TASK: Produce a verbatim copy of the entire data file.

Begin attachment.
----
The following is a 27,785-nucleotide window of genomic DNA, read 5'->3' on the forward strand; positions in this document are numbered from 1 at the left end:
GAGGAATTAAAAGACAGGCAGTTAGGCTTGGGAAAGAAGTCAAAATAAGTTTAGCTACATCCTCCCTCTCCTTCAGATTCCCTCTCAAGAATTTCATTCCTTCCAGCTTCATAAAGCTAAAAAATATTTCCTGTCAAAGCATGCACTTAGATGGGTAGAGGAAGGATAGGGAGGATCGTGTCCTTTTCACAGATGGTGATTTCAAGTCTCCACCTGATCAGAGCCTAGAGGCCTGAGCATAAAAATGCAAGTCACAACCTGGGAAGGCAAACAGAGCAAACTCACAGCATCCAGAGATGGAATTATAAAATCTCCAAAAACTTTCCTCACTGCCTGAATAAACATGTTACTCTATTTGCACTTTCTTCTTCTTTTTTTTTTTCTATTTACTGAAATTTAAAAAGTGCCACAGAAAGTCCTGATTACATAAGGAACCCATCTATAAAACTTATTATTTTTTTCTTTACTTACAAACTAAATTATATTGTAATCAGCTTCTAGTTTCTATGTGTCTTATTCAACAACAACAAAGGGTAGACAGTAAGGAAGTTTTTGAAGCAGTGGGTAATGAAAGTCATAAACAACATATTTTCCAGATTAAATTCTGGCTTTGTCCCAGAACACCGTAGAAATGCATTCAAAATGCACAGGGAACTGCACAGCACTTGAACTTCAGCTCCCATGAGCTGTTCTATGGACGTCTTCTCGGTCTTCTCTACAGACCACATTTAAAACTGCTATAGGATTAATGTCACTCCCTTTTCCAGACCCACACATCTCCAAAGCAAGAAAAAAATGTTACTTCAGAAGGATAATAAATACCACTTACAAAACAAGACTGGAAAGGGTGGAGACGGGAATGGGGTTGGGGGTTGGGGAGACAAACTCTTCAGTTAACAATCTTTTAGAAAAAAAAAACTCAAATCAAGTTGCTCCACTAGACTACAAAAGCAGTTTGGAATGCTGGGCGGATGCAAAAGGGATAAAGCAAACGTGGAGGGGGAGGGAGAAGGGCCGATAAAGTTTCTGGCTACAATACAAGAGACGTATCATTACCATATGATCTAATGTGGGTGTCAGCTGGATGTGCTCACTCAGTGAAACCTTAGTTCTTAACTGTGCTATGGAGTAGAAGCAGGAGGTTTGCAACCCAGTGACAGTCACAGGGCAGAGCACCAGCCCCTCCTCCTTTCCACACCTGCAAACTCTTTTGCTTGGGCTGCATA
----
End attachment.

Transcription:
The following is a 27,785-nucleotide window of genomic DNA, read 5'->3' on the forward strand; positions in this document are numbered from 1 at the left end:
GAGGAATTAAAAGACAGGCAGTTAGGCTTGGGAAAGAAGTCAAAATAAGTTTAGCTACATCCTCCCTCTCCTTCAGATTCCCTCTCAAGAATTTCATTCCTTCCAGCTTCATAAAGCTAAAAAATATTTCCTGTCAAAGCATGCACTTAGATGGGTAGAGGAAGGATAGGGAGGATCGTGTCCTTTTCACAGATGGTGATTTCAAGTCTCCACCTGATCAGAGCCTAGAGGCCTGAGCATAAAAATGCAAGTCACAACCTGGGAAGGCAAACAGAGCAAACTCACAGCATCCAGAGATGGAATTATAAAATCTCCAAAAACTTTCCTCACTGCCTGAATAAACATGTTACTCTATTTGCACTTTCTTCTTCTTTTTTTTTTTCTATTTACTGAAATTTAAAAAGTGCCACAGAAAGTCCTGATTACATAAGGAACCCATCTATAAAACTTATTATTTTTTTCTTTACTTACAAACTAAATTATATTGTAATCAGCTTCTAGTTTCTATGTGTCTTATTCAACAACAACAAAGGGTAGACAGTAAGGAAGTTTTTGAAGCAGTGGGTAATGAAAGTCATAAACAACATATTTTCCAGATTAAATTCTGGCTTTGTCCCAGAACACCGTAGAAATGCATTCAAAATGCACAGGGAACTGCACAGCACTTGAACTTCAGCTCCCATGAGCTGTTCTATGGACGTCTTCTCGGTCTTCTCTACAGACCACATTTAAAACTGCTATAGGATTAATGTCACTCCCTTTTCCAGACCCACACATCTCCAAAGCAAGAAAAAAATGTTACTTCAGAAGGATAATAAATACCACTTACAAAACAAGACTGGAAAGGGTGGAGACGGGAATGGGGTTGGGGGTTGGGGAGACAAACTCTTCAGTTAACAATCTTTTAGAAAAAAAAAACTCAAATCAAGTTGCTCCACTAGACTACAAAAGCAGTTTGGAATGCTGGGCGGATGCAAAAGGGATAAAGCAAACGTGGAGGGGGAGGGAGAAGGGCCGATAAAGTTTCTGGCTACAATACAAGAGACGTATCATTACCATATGATCTAATGTGGGTGTCAGCTGGATGTGCTCACTCAGTGAAACCTTAGTTCTTAACTGTGCTATGGAGTAGAAGCAGGAGGTTTGCAACCCAGTGACAGTCACAGGGCAGAGCACCAGCCCCTCCTCCTTTCCACACCTGCAAACTCTTTTGCTTGGGCTGCATA